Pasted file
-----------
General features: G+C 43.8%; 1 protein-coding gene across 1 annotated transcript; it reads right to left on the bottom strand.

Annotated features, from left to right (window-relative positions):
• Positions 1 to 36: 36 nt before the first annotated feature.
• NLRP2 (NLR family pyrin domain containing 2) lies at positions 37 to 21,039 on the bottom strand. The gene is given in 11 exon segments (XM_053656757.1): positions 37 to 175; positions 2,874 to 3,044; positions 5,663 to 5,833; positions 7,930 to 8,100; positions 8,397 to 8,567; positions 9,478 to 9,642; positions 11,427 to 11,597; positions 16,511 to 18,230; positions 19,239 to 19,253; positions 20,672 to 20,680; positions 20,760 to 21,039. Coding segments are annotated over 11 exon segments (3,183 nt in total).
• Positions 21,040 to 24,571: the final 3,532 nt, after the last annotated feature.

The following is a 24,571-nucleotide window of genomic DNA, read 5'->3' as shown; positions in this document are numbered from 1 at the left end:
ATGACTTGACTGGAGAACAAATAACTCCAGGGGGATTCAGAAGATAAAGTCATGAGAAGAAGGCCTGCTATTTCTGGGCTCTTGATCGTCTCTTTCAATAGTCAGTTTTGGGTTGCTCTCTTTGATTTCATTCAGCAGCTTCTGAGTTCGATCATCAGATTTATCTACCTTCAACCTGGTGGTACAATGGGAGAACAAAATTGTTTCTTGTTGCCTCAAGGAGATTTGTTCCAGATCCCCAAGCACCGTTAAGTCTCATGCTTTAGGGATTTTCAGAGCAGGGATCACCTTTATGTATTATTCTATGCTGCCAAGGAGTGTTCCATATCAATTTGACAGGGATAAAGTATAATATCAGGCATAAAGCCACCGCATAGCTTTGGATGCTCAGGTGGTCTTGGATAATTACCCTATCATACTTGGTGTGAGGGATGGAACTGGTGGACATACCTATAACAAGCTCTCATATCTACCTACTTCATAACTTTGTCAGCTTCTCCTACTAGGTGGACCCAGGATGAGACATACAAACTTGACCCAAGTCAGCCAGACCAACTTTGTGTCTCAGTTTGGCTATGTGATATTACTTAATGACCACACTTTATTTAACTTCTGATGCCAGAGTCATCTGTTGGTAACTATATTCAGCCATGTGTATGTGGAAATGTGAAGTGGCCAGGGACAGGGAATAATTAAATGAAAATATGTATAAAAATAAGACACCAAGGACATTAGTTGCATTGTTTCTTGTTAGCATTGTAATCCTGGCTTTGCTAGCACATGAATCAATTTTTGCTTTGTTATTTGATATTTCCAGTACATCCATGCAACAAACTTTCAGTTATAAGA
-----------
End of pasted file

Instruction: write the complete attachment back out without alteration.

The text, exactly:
General features: G+C 43.8%; 1 protein-coding gene across 1 annotated transcript; it reads right to left on the bottom strand.

Annotated features, from left to right (window-relative positions):
• Positions 1 to 36: 36 nt before the first annotated feature.
• NLRP2 (NLR family pyrin domain containing 2) lies at positions 37 to 21,039 on the bottom strand. The gene is given in 11 exon segments (XM_053656757.1): positions 37 to 175; positions 2,874 to 3,044; positions 5,663 to 5,833; positions 7,930 to 8,100; positions 8,397 to 8,567; positions 9,478 to 9,642; positions 11,427 to 11,597; positions 16,511 to 18,230; positions 19,239 to 19,253; positions 20,672 to 20,680; positions 20,760 to 21,039. Coding segments are annotated over 11 exon segments (3,183 nt in total).
• Positions 21,040 to 24,571: the final 3,532 nt, after the last annotated feature.

The following is a 24,571-nucleotide window of genomic DNA, read 5'->3' as shown; positions in this document are numbered from 1 at the left end:
ATGACTTGACTGGAGAACAAATAACTCCAGGGGGATTCAGAAGATAAAGTCATGAGAAGAAGGCCTGCTATTTCTGGGCTCTTGATCGTCTCTTTCAATAGTCAGTTTTGGGTTGCTCTCTTTGATTTCATTCAGCAGCTTCTGAGTTCGATCATCAGATTTATCTACCTTCAACCTGGTGGTACAATGGGAGAACAAAATTGTTTCTTGTTGCCTCAAGGAGATTTGTTCCAGATCCCCAAGCACCGTTAAGTCTCATGCTTTAGGGATTTTCAGAGCAGGGATCACCTTTATGTATTATTCTATGCTGCCAAGGAGTGTTCCATATCAATTTGACAGGGATAAAGTATAATATCAGGCATAAAGCCACCGCATAGCTTTGGATGCTCAGGTGGTCTTGGATAATTACCCTATCATACTTGGTGTGAGGGATGGAACTGGTGGACATACCTATAACAAGCTCTCATATCTACCTACTTCATAACTTTGTCAGCTTCTCCTACTAGGTGGACCCAGGATGAGACATACAAACTTGACCCAAGTCAGCCAGACCAACTTTGTGTCTCAGTTTGGCTATGTGATATTACTTAATGACCACACTTTATTTAACTTCTGATGCCAGAGTCATCTGTTGGTAACTATATTCAGCCATGTGTATGTGGAAATGTGAAGTGGCCAGGGACAGGGAATAATTAAATGAAAATATGTATAAAAATAAGACACCAAGGACATTAGTTGCATTGTTTCTTGTTAGCATTGTAATCCTGGCTTTGCTAGCACATGAATCAATTTTTGCTTTGTTATTTGATATTTCCAGTACATCCATGCAACAAACTTTCAGTTATAAGA